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Feature Story


by Bob Hagin

April 19, 1996

I suppose we're all glad that winter is over and we can get busy with the important things in life - like getting the garden back in shape or even more pressing, getting a good tan. But nice as the weather is, and as tempted as we are to engage in more pleasurable pursuits, we should take the time to spruce-up our faithful mounts after the difficult months that lay behind them. These are the areas that require attention:

INTERIOR - When my kids were young, we would periodically "flush out" the interior of whatever vehicle was being pressed into service. Early on I learned that dust, dirt, Cheerios and other debris left under the seats could hold moisture for a long time. Pull up the seats and you may find enough change for a quick lunch but the real purpose of getting under there is to vacuum out all that dirt and dust. There's always a lot of superfluous "junk" in the glove box, too, so clean it out and make sure that your registration is up to date along with proof of insurance. But avoid keeping your driver's license, auto club I.D. or gas company credit card there. Breaking in is too easy. If the permanently installed rugs are damp to the touch, you may have trouble getting them dry. I had to use a kerosene space heater on a Mitsubishi that was caught in a rainstorm with a broken windshield not long ago. If the interior is really soaked, it's possible that rain water was forced up into the interior through floor pan seams that aren't completely sealed. The only cure is to pry up the rugs, scrape the floor pan and repaint it. The underside should then be re-coated with underseal.

UNDERCARRIAGE - The contaminates left on the underside of your car from running through rain puddles or over icy roads that have been chemically treated get into everything and start corroding the body. Spraying off the underside with a garden hose is better than nothing but the only way to really get it really clean is by running hot, soapy water through a pressure washer. I bought a "cheapie" from a mass-merchandiser for around $30. To get to the suspension and running gear, you have to get the vehicle up high enough to get underneath with the hose. If you're short on equipment, you can jack up a corner, remove the wheel, rest that corner on a jack stand and wash off that part of the chassis and suspension. You can use a pressurized can of emulsifier (there are lots on the market) to soften the grease if a cleanup hasn't been done for a few years - and check out the brakes while you're at it.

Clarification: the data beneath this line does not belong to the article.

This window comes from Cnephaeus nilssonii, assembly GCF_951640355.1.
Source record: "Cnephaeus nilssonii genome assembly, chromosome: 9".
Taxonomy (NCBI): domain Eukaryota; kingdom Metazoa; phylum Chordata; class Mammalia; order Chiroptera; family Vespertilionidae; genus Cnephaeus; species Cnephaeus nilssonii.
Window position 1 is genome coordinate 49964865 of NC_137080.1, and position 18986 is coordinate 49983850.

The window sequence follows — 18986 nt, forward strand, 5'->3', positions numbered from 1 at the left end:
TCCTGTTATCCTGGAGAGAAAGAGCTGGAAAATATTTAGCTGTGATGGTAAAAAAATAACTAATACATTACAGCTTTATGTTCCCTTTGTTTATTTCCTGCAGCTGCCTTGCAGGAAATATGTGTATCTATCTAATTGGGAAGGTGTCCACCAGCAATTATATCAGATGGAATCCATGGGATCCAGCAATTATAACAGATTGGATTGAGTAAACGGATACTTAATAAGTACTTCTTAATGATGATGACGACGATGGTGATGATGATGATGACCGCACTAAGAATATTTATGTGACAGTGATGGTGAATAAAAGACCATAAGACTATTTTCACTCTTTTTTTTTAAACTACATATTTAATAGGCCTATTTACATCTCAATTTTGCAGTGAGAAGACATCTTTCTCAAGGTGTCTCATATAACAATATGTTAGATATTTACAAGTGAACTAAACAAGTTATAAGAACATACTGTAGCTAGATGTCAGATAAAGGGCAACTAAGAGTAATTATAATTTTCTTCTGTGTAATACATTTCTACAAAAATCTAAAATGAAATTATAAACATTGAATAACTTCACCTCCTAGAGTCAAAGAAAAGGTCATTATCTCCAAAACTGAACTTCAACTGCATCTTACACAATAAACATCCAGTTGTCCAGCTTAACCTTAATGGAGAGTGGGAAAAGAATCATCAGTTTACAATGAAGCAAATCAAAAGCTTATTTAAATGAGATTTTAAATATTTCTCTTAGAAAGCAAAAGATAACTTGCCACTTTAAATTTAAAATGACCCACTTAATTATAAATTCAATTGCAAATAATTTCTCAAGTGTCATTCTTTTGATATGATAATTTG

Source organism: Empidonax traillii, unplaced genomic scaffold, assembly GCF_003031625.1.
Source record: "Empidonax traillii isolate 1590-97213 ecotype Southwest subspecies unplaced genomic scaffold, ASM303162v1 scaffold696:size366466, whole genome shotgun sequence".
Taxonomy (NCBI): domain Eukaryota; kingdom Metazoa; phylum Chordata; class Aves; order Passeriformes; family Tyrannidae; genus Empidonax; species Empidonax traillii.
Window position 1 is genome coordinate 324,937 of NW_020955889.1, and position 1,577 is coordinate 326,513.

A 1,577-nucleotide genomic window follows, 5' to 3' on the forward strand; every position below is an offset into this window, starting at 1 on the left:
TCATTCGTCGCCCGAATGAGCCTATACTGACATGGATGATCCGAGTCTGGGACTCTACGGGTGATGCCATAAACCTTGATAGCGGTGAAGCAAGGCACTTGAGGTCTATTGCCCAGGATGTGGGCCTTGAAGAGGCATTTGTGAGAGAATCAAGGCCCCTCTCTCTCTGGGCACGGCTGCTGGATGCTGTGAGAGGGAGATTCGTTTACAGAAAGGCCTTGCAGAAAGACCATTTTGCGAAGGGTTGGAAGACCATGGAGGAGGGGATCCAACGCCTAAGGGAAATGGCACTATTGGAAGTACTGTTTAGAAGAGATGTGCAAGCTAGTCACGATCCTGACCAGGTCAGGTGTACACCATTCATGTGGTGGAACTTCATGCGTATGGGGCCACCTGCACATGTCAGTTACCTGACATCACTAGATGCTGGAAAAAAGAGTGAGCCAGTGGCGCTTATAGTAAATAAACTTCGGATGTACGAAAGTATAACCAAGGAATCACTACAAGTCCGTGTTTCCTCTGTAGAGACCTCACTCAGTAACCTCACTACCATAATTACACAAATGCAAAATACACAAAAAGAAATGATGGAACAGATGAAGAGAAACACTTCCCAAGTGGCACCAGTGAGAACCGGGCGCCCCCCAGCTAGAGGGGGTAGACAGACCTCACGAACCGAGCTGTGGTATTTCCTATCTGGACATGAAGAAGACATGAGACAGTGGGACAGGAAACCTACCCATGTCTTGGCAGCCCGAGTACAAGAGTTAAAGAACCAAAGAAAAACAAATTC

TRUNK - Usually the older the car, the worse the trunk condition. Clean it out thoroughly (under the spare tire, too), air-dry it, check your tire-changing gear and air up the spare. If your tire chains are getting rusty from non-use, spray them down with some kind of light lubricant and store them in an old athletic bag. If you don't, they may be a pile of rust next winter. Make sure everything in your emergency equipment bag is working, too.

ENGINE COMPARTMENT - An engine cleanup should start with the removal of the battery and its thorough cleanup with soap and water. Its terminals and cable ends should also be cleaned and then wire brushed with a battery terminal cleaner, a cheap device available at any parts store. Then the engine should be soaked-down with another can of emulsifier followed by a hot water wash-down. Make sure that you mask off the engine air intake and the distributor cap area (if your car is old enough to have one) to keep it from getting wet - or it may not restart. If you can reach them, get the areas that are hard to reach (front pulleys, underside of the intake and exhaust manifolds, etc.) and pinch the radiator and heater hoses while you're there to see of they're soft or brittle. Shoot the area under the battery with spray paint or underseal to retard the action of battery acid "mist" that accumulates there. It has a tendency to eat up the inner fender wells if left untreated. If it's kept clean, the car will last lots longer.

EXTERIOR - The last thing to do is to clean the exterior. After washing and polishing, a coat of hard wax will help avoid rustout. Do the inside edges of the fender wells too, and also the areas around the windshield and rear window trim. Brush out the groves with an old tooth brush and force hard wax in the space. Replace the wiper blades if they're more than two years old. Use a window cleaner on the windows inside and out and you're done.

GENERAL SERVICE - Needless to say, the car should be serviced if it's been neglected for a while. Oil, filters, vacuum hoses, etc. are cheap compared to engines, transmissions and the rest, and lots less scary to have done than breaking down on the highway at night.

If your car is a 1989 model with around 85,000 miles on it, it's average, but this also means that there's lots of vehicles on the road that are much older. If you go through this cleanup routine annually, your '89 may last well into the next millennium.